Hernic shows how bad the South African FeCr industry was

Just how bad the South African ferrochrome market was before the recent uptick in prices can be culled from Mitsubishi’s prospectus to sell Hernic that was issued in June of this year. The South African charge chrome producer’s average selling price c.i.f. was 73¢ per lb in fiscal 2015 vs. 89¢ in fiscal 2014, 91¢ in fiscal 2013 and 96¢ in fiscal 2012; fiscal year is Apr. 1 to Mar. 31. It would really interesting to compare the average sales price to the benchmark price to determine the level of discounts.

For those ambitious enough, the rand/US$ exchange rate is: 8.54 in 2012, 10.12 in 2013, 11.07 in 2014, and 13.79 in 2015. Since the blog is free, you can figure it out.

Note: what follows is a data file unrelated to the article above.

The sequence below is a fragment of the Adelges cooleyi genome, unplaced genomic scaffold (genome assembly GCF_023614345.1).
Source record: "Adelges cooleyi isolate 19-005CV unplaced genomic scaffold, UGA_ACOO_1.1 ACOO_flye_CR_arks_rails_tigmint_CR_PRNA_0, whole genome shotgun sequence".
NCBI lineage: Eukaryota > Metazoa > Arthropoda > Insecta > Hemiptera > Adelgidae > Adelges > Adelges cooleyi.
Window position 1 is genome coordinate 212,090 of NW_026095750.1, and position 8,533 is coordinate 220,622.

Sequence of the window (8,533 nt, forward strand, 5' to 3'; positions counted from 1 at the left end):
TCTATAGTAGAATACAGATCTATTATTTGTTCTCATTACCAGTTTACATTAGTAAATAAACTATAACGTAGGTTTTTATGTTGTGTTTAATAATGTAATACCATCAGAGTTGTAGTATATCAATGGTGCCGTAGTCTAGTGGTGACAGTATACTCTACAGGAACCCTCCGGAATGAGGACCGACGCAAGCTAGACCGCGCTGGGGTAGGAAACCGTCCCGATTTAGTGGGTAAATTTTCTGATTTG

The company’s cost of production (ex work) rose to ZAR9,394 per mt in fiscal 2015 vs. ZAR8,842 in fiscal 2012. Hernic’s operating loss was ZAR621,954,000 vs. a loss of ZAR362,870,000 in fiscal 2012; the company didn’t report any profit between fiscal 2012 and fiscal 2015. NPAT (net profit after tax) was a whopping negative ZAR2,866-million in fiscal 2015 vs. a negative ZAR311-million in fiscal 2012. In fiscal 2015, revenue was slight lower compared to the previous year due lower selling prices offset by a weaker rand.

Significant losses increased with the impairment of a large portion of its assets as well as a write-off of the deferred tax asset. As of Mar. 31, 2015, Hernic had sustained assessed tax losses of ZAR1,118-million in the first quarter alone.

Hernic decided to purchase most of its feed to preserve its mineral resources.

In the prospectus, the company predicted losses through fiscal 2018, reaching a net cash outflow of ZAR 1,060,651 in fiscal 2018. However, the recovery in the price made the projections seriously out of date.

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